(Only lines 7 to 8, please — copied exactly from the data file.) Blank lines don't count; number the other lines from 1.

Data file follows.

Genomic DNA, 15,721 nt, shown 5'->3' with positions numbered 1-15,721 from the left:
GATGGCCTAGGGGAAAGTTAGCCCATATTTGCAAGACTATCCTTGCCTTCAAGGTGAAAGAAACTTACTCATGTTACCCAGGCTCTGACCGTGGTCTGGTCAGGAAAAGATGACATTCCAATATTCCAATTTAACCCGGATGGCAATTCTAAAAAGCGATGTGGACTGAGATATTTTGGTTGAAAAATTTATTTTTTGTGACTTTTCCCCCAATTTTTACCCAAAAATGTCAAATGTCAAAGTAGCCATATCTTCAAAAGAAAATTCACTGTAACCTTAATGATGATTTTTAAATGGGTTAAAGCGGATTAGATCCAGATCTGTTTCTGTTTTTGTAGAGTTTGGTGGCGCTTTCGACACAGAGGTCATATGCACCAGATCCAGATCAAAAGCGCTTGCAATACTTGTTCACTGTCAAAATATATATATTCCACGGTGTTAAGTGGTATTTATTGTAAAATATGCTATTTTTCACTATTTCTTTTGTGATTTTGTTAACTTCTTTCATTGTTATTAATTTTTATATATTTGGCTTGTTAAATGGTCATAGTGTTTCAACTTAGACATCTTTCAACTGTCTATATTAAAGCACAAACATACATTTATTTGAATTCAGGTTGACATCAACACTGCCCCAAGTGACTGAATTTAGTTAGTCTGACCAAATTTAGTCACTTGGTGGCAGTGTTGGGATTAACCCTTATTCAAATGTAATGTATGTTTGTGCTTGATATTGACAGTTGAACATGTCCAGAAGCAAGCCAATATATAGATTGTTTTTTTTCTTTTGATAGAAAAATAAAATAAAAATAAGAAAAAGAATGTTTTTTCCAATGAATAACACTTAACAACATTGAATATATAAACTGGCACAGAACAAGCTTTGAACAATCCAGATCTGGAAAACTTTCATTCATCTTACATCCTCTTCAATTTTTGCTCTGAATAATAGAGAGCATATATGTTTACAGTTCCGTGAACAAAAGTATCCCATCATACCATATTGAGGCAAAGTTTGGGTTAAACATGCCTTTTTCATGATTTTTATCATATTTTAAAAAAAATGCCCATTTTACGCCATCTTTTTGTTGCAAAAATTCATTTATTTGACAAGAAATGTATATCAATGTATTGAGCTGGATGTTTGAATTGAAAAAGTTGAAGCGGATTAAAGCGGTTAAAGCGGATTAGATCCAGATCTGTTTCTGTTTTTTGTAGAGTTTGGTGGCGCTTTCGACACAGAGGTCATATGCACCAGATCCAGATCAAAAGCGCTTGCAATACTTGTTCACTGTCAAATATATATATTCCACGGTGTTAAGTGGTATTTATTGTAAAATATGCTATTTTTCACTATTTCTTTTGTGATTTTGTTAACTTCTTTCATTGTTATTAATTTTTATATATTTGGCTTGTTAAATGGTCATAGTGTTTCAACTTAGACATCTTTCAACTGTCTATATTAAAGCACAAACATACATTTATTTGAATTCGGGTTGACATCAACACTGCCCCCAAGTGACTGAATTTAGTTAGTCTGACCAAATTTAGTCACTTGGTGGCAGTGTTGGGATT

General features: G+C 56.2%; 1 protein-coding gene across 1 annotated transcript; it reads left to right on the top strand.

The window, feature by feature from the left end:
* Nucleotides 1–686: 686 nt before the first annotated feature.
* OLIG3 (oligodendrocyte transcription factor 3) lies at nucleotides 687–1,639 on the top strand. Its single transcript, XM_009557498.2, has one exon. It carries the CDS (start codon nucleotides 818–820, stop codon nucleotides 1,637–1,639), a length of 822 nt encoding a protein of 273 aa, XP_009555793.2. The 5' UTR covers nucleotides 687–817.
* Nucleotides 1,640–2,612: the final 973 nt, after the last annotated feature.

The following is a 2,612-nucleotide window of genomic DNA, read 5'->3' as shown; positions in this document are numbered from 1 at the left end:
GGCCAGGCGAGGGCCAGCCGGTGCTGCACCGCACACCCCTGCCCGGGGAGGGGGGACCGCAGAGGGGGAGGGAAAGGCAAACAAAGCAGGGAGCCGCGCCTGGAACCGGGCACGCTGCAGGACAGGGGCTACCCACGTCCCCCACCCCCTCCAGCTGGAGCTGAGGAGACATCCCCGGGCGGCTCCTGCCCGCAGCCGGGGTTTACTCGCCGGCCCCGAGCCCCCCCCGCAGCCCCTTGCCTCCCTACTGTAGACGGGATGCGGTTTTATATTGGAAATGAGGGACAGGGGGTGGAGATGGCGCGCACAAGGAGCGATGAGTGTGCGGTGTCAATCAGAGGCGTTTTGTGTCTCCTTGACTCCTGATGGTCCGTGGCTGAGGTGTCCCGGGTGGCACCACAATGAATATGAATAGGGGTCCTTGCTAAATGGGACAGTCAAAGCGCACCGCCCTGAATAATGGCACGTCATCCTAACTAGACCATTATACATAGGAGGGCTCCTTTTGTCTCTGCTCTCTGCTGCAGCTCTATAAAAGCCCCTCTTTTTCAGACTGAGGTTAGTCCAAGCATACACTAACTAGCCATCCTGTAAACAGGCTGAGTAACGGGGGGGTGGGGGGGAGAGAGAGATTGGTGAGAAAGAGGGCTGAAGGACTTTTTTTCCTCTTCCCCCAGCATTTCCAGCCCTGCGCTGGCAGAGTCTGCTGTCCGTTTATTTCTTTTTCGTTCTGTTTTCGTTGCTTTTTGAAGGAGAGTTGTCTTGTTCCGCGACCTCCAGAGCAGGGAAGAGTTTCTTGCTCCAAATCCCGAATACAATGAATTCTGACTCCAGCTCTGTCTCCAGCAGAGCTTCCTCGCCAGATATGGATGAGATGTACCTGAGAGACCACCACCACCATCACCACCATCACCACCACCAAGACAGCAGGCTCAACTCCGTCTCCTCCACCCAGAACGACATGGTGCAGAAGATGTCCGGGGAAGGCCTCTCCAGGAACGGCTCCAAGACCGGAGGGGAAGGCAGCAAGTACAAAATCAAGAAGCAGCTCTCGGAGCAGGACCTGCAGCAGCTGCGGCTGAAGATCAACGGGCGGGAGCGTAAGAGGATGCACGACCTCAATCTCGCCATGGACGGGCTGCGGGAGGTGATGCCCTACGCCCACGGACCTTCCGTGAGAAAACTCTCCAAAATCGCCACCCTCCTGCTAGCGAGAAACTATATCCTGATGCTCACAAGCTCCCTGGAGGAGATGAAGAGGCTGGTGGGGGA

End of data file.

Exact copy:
* Nucleotides 1,640–2,612: the final 973 nt, after the last annotated feature.

The following is a 2,612-nucleotide window of genomic DNA, read 5'->3' as shown; positions in this document are numbered from 1 at the left end: